• An income tax increase on taxable income above $250,000 for married couples and $150,000 for single filers. The final rate and amount raised are still to be determined.
    • $400 million in property tax reductions. The conference committee will determine how this will be allocated among increased funding to cities, counties and townships; property tax refunds for homeowners and renters; and education property tax reductions.
    • An increase in cigarette taxes, with the rate and amount to be determined by the conference committee.
    • Corporate tax changes.
    • A temporary income tax surcharge to fully reverse the school funding shifts during the FY 2014-15 biennium. The rate and amount of the surcharge will be determined later in the year after the 2013 fiscal year is concluded and any positive balance is applied to reversing the school shift.

    The Senate tax conferees are putting together a revenue-neutral sales tax reform proposal, which is not expected to include a sales tax on clothes or other consumer purchases. The tax conference committee will also determine what role, if any, alcohol taxes, estate taxes and the statewide business tax will play in the final tax bill. The conference committee is expected to work throughout the week to craft a bill that meets the budget framework's parameters and makes the state's tax system less regressive and invests in our future.

  • House and Senate make key investments in economic development and housing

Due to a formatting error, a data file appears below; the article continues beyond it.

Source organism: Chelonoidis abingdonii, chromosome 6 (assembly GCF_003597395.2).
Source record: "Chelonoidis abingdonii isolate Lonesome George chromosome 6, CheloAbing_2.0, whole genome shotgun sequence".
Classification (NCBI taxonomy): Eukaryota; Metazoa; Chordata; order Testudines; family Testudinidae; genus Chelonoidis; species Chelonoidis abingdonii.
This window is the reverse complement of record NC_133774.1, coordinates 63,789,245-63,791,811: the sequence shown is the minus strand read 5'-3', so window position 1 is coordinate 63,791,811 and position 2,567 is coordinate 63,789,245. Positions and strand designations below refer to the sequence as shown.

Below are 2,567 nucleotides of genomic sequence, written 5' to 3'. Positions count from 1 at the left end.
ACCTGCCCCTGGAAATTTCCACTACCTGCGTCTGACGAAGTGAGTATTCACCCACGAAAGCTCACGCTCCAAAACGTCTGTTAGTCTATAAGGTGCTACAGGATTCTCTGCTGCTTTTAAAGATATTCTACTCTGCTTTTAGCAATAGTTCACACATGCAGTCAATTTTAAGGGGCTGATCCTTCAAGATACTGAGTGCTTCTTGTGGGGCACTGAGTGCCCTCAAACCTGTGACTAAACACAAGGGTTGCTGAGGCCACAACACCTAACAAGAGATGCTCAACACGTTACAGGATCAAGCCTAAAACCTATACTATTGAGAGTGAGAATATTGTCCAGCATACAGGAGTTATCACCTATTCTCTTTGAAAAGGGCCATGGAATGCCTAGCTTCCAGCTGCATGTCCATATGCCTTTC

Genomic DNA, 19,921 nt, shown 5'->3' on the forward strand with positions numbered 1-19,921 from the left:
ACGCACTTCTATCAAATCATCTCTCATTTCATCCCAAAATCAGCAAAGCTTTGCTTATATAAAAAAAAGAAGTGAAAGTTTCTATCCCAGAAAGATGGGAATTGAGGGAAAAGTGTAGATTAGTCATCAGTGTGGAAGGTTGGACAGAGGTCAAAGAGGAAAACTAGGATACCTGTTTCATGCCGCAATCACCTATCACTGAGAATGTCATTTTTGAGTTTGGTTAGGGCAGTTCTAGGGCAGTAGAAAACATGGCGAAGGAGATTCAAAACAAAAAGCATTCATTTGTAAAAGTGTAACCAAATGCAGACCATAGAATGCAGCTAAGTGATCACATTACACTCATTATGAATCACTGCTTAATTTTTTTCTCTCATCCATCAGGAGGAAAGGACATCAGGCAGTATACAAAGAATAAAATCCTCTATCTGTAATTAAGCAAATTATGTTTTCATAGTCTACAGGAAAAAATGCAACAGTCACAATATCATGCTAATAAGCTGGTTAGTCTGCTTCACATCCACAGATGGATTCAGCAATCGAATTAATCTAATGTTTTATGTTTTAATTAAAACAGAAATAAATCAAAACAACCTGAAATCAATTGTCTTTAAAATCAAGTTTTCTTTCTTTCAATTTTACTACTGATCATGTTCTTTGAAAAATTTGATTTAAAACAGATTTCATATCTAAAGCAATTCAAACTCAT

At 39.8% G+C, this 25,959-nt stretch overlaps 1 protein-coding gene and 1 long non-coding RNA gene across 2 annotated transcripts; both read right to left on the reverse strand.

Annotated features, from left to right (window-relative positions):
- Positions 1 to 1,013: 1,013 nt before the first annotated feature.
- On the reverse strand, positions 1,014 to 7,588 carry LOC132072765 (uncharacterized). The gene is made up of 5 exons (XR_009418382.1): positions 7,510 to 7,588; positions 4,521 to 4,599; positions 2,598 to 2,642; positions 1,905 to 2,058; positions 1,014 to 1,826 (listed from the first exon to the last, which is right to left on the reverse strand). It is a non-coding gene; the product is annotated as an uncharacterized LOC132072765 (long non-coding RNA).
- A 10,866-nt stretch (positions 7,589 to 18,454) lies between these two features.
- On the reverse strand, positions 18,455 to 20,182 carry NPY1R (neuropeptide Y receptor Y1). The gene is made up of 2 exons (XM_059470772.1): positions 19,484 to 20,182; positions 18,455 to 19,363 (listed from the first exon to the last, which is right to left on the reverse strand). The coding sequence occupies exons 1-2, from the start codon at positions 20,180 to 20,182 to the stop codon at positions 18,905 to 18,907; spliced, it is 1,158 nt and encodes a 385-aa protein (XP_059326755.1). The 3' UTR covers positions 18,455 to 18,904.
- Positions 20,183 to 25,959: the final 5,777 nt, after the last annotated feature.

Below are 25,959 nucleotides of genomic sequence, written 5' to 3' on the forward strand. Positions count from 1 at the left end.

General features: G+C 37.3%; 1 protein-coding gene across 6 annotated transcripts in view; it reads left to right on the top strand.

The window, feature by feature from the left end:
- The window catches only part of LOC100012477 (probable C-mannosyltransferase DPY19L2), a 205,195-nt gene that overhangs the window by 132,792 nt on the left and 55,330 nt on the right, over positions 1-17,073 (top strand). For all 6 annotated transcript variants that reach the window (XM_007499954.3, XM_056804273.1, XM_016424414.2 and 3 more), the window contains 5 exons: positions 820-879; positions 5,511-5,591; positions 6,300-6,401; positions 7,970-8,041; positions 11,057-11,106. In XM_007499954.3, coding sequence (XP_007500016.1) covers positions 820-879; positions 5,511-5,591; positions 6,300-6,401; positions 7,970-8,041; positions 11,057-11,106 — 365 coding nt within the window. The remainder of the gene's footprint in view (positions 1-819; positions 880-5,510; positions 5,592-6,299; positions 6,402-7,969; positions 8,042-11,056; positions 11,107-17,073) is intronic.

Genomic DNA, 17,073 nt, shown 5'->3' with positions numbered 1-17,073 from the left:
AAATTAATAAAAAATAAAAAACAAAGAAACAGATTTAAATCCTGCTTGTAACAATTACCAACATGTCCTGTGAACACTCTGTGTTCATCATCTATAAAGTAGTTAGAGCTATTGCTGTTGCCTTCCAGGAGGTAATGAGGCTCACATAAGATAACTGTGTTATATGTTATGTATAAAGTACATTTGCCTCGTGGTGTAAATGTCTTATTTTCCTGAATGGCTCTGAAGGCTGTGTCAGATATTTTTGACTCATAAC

by Clark Biegler | May 09, 2013

    For the state’s economy to grow, Minnesota needs to invest in a strong and stable workforce. The entire state benefits when Minnesotans have better access to education, specialized training and stable housing. The House and Senate omnibus economic development bills propose new investments to strengthen the workforce through more jobs, training and affordable housing options.

    Economic Development

    Job creation is a frequent theme at the Capitol these days, and the Senate invests $55 million in the Minnesota Investment Fund and the Minnesota Job Creation Fund. These funds go to local governments and businesses, with the goal of creating 12,500 to 15,000 new jobs in the state. The House invests nearly $39 million in these two funds.

    The House also provides just over $2 million in funding for the Job Skills Partnership, which works with businesses and educational institutions to train Minnesotans to meet needs in the labor market.

    Both the House and Senate increase funding for workforce and business development grants to nonprofit organizations and other entities, but they go about it in very different ways. The House opens up grants to a competitive process, where organizations must apply for funding in the upcoming biennium. The Senate allocates funding to the organizations that received grants in 2012 to simplify the process.

    Housing